Curtius Rearrangement

Curtius Rearrangement Definition:


The Curtius rearrangement is a rearrangement of acyl azides to give isocyanates, expelling the nitrogen gas. The isocyanates can then be used in the other reactions to give products such as ureas and carbamates.



Curtius Rearrangement Explained:


The Curtius rearrangement is similar to the Hofmann rearrangement. But as the starting material, acid chloride is used instead of the amide. And the reaction takes place under neutral conditions instead of the basic conditions.

The mechanism of this reaction consists of an alkyl shift of the R group from the carbonyl carbon to the closest nitrogen with the release of nitrogen gas. Unlike Hofmann rearrangement, where isocyanate is intermediate which cannot be isolated, but here the isocyanate can be isolated and further reacted in the presence of nucleophiles.

The first step of the mechanism is the formation of acyl azides. When added azide (NaN3) to acid chloride, the tetrahedral intermediate is formed. By reforming the carbonyl bond, the chloride ion as a good leaving group is expelled. The resonance-stabilized ion is formed.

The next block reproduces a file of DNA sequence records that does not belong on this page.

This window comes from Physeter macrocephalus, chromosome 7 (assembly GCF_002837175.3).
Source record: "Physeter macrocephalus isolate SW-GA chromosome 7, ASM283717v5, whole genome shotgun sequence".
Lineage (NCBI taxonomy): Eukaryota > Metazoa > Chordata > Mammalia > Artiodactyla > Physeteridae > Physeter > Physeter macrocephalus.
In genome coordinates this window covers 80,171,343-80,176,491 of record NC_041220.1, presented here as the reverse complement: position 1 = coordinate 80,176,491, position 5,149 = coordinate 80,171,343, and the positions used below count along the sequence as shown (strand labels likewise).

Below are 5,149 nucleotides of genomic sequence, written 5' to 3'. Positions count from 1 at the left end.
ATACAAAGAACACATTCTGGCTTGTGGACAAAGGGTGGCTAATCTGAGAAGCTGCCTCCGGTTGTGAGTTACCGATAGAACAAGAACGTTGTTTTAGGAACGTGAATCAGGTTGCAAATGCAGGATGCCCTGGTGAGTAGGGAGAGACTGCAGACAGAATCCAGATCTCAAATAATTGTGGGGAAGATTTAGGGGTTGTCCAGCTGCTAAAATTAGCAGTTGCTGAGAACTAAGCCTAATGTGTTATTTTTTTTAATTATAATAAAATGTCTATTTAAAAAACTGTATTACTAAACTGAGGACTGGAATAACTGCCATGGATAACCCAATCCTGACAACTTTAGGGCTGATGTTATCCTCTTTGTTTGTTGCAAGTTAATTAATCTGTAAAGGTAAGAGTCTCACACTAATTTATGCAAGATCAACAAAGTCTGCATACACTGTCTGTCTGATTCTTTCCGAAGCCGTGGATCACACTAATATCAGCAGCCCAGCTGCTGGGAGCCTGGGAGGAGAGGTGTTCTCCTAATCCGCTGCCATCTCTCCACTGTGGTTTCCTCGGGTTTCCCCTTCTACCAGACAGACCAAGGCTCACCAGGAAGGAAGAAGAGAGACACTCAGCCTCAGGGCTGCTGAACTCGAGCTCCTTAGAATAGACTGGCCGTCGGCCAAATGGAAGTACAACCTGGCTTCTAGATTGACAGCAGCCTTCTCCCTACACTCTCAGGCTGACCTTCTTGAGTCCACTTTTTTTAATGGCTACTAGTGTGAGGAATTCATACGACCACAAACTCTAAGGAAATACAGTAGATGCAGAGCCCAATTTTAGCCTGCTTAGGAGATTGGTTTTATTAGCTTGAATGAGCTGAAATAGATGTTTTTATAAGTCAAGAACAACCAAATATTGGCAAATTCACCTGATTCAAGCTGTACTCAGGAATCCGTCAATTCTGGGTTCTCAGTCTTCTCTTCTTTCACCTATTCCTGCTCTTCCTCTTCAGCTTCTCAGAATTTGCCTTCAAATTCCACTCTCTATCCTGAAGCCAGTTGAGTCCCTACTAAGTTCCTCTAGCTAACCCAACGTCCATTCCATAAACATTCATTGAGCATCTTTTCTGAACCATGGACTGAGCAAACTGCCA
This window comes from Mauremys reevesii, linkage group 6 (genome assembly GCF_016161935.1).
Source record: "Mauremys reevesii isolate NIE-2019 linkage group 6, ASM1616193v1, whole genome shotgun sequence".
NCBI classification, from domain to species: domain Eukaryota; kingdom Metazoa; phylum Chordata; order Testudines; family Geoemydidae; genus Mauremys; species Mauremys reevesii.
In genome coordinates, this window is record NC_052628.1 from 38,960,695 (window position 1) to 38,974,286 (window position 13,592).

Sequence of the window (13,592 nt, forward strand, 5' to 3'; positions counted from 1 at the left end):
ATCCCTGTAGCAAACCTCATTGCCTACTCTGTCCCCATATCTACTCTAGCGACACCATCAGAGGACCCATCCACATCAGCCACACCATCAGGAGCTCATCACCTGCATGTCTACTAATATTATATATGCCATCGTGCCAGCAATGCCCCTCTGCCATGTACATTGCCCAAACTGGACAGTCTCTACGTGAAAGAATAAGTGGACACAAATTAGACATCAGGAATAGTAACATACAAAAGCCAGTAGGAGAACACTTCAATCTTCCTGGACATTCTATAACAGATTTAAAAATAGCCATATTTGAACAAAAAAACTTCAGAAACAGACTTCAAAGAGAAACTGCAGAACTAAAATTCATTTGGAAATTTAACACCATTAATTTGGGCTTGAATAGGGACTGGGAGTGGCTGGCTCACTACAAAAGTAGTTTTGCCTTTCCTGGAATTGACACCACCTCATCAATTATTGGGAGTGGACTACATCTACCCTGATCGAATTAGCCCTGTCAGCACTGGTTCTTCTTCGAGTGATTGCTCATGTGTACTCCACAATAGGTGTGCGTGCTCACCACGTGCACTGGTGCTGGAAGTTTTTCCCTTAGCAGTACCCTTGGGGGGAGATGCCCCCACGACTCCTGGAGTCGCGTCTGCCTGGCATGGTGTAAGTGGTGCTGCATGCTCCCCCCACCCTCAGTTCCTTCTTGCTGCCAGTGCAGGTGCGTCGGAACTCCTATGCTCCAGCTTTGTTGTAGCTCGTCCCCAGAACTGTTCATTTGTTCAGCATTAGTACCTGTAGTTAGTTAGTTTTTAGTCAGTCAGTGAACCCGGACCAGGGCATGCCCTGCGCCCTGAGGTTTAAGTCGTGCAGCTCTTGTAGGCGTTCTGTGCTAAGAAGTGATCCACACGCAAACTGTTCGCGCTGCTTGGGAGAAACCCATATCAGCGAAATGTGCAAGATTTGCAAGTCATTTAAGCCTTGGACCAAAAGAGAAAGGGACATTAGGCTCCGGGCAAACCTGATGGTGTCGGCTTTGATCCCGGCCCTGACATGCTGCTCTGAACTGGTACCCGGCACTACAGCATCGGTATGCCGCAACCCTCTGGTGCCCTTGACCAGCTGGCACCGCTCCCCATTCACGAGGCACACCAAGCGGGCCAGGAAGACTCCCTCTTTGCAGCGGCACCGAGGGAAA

The next step is the thermal decomposition of carboxylic azides to produce isocyanate. The Curtius rearrangement occurs in this step and it is very similar to the last step of Hofmann rearrangement. When carbonyl group is reformed, the loss of the leaving group (nitrogen gas) followed by the migration of the alkyl (R) group from the carbonyl carbon to the closest nitrogen. The product of this rearrangement is an isocyanate.



And this reaction can also be completed as the Hofmann rearrangement. This isocyanate can be subject to the reaction with water to the unstable carbamic acid derivative which will undergo spontaneous decarboxylation. Then, this product can be used as versatile starting materials in various reactions and as a monomer for polymerization work and in derivatization of biomolecules.